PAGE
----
“Blueprints” is a new Spark series exploring McKinstry’s core business philosophies from our leaders’ perspective. This is the first story in the series, from McKinstry’s CEO: Dean Allen.
Whether you’re shopping for a car or building a skyscraper, your goal is the same: making decisions that maximize value and minimize cost over the long-term.
Constructing a multi-story building is obviously a bit more complex than buying a minivan, but the principle remains the same in both cases: educated decision-makers with comprehensive information in hand will make superior choices.
When it comes to being fully informed, there’s no better strategy than conducting a Total Cost of Ownership (TCO) analysis. TCO may sound like an intimidating and technical concept, but it’s much like the process of buying a car.
Some car buyers—whether they’re in a rush or just impulsive by nature—will just pick a car they like, pay the asking price, and that’ll be that. Most of us, however, can agree that making such a major investment merits a little more consideration. If you’ve ever compared the gas mileage, safety rating, durability, and different cost of various makes and models before you step foot in an auto dealership—well, you’ve already conducted a TCO analysis.
TCO & Construction
While the formalized concept of TCO has its roots in the tech industry of the 1980s, the notion of comprehensively evaluating lifetime costs before making a fiscal decision is second-nature in many industries. Construction, unfortunately, isn’t one of those industries.
The ugly truth of our industry is that many building owners simply don’t think about the operating costs of a building until they’ve moved in—when they should be considering those costs all along. By following the traditional construction process and only speaking to specialized contractors in a prescribed order, building owners frequently underestimate and misjudge the total cost of their building.
A TCO analysis, in comparison, takes all costs into account from the outset, including more-obvious “first” costs incurred from inception to conclusion of construction, but also less-apparent operating costs that kick in once the building is occupied, “churn” costs due to potential occupant relocation and space use changes, and “human productivity” costs tied to how people may be impacted by the surrounding built environment.
TCO is robust and outcome-focused in a way that the traditional construction process simply isn’t.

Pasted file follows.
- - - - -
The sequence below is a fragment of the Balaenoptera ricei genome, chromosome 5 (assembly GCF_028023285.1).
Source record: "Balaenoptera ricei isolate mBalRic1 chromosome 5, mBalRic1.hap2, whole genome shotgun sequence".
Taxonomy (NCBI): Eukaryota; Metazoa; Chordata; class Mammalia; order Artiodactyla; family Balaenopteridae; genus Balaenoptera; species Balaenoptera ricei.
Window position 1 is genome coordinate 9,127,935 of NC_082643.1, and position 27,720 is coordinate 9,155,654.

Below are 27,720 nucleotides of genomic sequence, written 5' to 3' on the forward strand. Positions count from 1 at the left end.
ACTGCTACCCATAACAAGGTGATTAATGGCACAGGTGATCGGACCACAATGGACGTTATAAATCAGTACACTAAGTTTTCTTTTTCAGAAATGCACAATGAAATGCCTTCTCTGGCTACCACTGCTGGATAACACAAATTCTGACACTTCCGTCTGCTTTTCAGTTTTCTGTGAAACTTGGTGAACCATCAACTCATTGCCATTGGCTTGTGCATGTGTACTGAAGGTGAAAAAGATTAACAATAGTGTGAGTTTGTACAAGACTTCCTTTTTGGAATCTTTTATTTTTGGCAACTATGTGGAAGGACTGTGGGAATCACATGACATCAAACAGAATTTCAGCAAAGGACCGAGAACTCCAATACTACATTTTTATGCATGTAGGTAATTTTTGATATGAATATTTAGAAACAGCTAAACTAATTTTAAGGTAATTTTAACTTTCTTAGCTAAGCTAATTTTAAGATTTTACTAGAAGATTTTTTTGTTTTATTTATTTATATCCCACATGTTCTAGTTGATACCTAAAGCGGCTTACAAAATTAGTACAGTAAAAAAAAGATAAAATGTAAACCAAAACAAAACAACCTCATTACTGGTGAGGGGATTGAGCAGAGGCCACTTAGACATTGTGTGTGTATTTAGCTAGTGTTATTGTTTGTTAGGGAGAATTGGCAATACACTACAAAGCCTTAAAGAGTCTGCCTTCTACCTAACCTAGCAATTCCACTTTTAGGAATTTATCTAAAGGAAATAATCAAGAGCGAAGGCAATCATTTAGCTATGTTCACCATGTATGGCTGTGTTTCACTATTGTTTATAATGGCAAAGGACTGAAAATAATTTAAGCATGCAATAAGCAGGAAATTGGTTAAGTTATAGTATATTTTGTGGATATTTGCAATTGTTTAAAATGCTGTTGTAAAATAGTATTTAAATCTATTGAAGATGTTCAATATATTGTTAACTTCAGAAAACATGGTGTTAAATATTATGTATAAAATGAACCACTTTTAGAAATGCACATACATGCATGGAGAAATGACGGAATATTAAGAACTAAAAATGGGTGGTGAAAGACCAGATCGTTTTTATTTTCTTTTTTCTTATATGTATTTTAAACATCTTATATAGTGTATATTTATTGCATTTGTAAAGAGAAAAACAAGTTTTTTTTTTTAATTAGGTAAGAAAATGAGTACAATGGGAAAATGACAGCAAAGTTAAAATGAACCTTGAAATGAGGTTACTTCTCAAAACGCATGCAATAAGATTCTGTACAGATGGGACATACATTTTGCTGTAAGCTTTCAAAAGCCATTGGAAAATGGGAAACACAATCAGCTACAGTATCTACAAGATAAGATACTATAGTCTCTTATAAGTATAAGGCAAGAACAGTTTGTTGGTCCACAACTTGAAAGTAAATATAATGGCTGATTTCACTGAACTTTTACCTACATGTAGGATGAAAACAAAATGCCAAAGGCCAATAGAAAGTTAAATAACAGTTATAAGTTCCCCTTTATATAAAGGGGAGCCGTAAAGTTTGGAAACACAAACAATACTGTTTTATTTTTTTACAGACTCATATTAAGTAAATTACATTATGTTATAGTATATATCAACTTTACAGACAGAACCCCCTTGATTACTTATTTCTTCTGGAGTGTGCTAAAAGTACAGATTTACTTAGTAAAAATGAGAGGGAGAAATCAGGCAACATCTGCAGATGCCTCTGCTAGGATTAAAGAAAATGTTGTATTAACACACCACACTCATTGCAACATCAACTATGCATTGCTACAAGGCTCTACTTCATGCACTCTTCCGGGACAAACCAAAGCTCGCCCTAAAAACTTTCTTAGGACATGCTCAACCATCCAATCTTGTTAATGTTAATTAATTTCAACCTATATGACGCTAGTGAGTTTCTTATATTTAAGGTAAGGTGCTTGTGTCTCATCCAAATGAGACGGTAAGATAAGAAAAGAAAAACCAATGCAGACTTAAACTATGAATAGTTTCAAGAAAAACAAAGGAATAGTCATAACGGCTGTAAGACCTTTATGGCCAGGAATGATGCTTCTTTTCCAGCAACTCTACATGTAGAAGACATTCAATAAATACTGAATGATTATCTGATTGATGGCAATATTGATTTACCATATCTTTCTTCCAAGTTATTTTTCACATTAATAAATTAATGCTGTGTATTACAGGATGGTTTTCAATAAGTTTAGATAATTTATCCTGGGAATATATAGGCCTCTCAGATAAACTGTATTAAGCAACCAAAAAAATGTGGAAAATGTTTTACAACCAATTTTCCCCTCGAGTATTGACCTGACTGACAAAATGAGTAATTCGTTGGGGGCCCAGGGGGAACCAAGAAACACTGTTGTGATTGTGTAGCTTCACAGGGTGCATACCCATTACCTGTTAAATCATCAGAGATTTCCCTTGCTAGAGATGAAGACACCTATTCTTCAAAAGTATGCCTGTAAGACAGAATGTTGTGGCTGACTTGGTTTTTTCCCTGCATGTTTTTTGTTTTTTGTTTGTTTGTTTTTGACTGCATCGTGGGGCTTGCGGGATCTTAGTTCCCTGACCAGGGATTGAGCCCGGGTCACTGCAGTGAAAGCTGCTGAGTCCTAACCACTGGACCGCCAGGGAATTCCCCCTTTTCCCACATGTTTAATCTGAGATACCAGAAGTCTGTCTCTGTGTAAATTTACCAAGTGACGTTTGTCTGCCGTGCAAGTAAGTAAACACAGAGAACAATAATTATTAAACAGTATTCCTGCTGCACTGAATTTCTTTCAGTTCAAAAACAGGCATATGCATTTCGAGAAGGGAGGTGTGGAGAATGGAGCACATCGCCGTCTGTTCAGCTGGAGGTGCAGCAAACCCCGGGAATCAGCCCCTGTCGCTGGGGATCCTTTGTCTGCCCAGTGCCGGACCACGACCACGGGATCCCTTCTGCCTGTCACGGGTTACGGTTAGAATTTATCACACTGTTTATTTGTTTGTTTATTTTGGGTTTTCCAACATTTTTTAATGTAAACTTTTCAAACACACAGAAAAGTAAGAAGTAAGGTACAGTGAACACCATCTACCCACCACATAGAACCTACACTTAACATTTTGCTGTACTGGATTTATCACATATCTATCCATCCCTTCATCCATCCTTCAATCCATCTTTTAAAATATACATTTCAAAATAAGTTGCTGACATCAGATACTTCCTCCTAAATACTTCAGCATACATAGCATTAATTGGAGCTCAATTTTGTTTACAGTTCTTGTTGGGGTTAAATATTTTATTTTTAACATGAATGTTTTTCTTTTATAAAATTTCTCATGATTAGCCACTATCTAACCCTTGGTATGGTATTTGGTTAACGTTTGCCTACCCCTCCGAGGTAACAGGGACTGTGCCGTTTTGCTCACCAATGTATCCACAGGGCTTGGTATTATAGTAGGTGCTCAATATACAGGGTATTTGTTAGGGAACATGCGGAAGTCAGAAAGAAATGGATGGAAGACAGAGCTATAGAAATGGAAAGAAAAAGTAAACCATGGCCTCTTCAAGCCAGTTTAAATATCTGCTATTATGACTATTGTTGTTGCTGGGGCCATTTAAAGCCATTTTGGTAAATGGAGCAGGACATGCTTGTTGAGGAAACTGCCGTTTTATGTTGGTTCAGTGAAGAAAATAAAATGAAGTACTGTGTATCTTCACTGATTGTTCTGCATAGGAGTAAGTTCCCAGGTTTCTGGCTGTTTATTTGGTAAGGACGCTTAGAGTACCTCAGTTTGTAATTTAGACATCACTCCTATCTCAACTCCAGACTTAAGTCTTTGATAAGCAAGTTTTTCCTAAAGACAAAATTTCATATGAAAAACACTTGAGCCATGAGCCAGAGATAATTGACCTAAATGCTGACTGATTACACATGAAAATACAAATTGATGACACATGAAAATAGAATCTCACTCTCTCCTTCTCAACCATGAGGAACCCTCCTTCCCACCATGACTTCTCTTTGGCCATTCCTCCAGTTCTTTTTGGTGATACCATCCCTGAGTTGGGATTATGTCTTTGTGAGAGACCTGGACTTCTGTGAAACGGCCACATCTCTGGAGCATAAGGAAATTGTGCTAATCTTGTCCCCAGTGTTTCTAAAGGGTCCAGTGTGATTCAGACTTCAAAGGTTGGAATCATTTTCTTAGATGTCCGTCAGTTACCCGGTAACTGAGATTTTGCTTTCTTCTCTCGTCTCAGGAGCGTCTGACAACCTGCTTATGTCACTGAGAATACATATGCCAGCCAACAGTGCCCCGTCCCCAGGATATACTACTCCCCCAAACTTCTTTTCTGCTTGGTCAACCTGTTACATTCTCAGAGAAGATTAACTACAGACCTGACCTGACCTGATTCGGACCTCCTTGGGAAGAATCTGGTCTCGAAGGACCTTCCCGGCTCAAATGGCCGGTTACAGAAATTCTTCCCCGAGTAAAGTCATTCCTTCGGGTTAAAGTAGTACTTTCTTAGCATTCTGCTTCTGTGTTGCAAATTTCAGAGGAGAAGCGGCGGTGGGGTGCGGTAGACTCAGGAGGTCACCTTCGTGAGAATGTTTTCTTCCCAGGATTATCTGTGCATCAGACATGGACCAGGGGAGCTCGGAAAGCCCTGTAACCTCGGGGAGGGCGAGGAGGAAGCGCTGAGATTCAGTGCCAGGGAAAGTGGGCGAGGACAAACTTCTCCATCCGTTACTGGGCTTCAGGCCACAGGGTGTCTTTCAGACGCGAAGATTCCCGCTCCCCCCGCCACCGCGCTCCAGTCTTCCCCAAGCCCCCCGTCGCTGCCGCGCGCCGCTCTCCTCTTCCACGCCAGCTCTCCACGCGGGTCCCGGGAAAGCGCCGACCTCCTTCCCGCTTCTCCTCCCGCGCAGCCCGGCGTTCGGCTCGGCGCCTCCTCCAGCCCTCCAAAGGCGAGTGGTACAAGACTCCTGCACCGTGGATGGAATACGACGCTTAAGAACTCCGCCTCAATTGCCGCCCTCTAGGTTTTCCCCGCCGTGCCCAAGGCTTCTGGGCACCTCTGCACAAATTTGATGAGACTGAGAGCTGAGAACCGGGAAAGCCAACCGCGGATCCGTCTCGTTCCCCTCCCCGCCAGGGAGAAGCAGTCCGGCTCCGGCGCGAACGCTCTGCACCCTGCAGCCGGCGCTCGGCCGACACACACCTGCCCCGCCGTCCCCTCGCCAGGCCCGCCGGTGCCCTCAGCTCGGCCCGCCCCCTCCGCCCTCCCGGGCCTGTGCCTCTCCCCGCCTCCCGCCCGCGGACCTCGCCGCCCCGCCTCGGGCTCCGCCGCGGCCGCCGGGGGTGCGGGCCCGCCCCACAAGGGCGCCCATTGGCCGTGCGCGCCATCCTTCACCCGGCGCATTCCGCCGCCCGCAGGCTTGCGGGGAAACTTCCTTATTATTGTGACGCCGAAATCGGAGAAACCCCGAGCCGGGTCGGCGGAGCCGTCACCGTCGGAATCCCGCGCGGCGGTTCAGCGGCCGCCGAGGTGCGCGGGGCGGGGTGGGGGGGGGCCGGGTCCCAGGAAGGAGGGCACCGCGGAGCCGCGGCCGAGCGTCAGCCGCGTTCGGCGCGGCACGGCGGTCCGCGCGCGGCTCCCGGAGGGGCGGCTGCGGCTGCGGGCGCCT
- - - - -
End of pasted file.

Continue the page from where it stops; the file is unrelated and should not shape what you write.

Because TCO takes such a comprehensive view of costs beyond construction, it can be used as the basis for developing a plan that optimizes operational choices for a selected building design, in addition to providing a valuable benchmark for the future measurement and management of a facility.
We’ve found this kind of thinking works wonders for our clients.
Years ago, McKinstry was working on a laboratory project for a Seattle-area client, and that client was trying to figure out their heating system. Since it was a lab, the building needed steam for sterilizers.
The client decided, quite logically, that they’d add a giant steam boiler to heat the building and power the sterilizers. They asked their contractors to price this design.
During the design phase, however, McKinstry conducted a TCO analysis, which scrutinized the heating system along with countless other aspects. While it might have seemed counter-intuitive to have a more-traditional gas boiler to heat the building and a tiny steam boiler for the lab equipment, our TCO analysis determined that was indeed the ideal design for this client.
What the client’s design team had missed—but our TCO analysis brought to light—is that Seattle city codes required a 24/7/365 operator for steam boilers of a large size as a safety precaution. All said, paying for that amount of skilled staffing would have cost the client hundreds of thousands of dollars every year.
In the end, McKinstry‘s advocating for an unorthodox—but cost-effective—two-boiler system helped the client save money.
Why we believe in TCO
Now, you might be thinking TCO seems like a total no-brainer and wondering why every construction project doesn’t conduct a TCO analysis. Well, even though more and more of the industry is headed in this direction, most construction firms simply don’t have the breadth or depth of experience to attempt a true TCO analysis. It isn’t a simple thing to do, and even we can’t do it for every single job.
Increasingly, though, our clients are realizing the enormous value of obtaining better data to make superior construction decisions. That value is the essence of TCO. For building owners who care about operating and maintaining their buildings throughout their lives, it’s the only way to make well-balanced, informed decisions.
In my opinion, building owners deserve to know the end before they start. That means they should have comprehensive, guaranteed cost accounting—the kind provided by TCO analysis—and not just a minimum cost or an educated guess based on incomplete information.
At McKinstry, we’re proud to accept that challenge, and we drive our performance to deliver on that promise. We’re there for the life of your building, and we wouldn’t have it any other way.
Dean Allen is McKinstry’s CEO.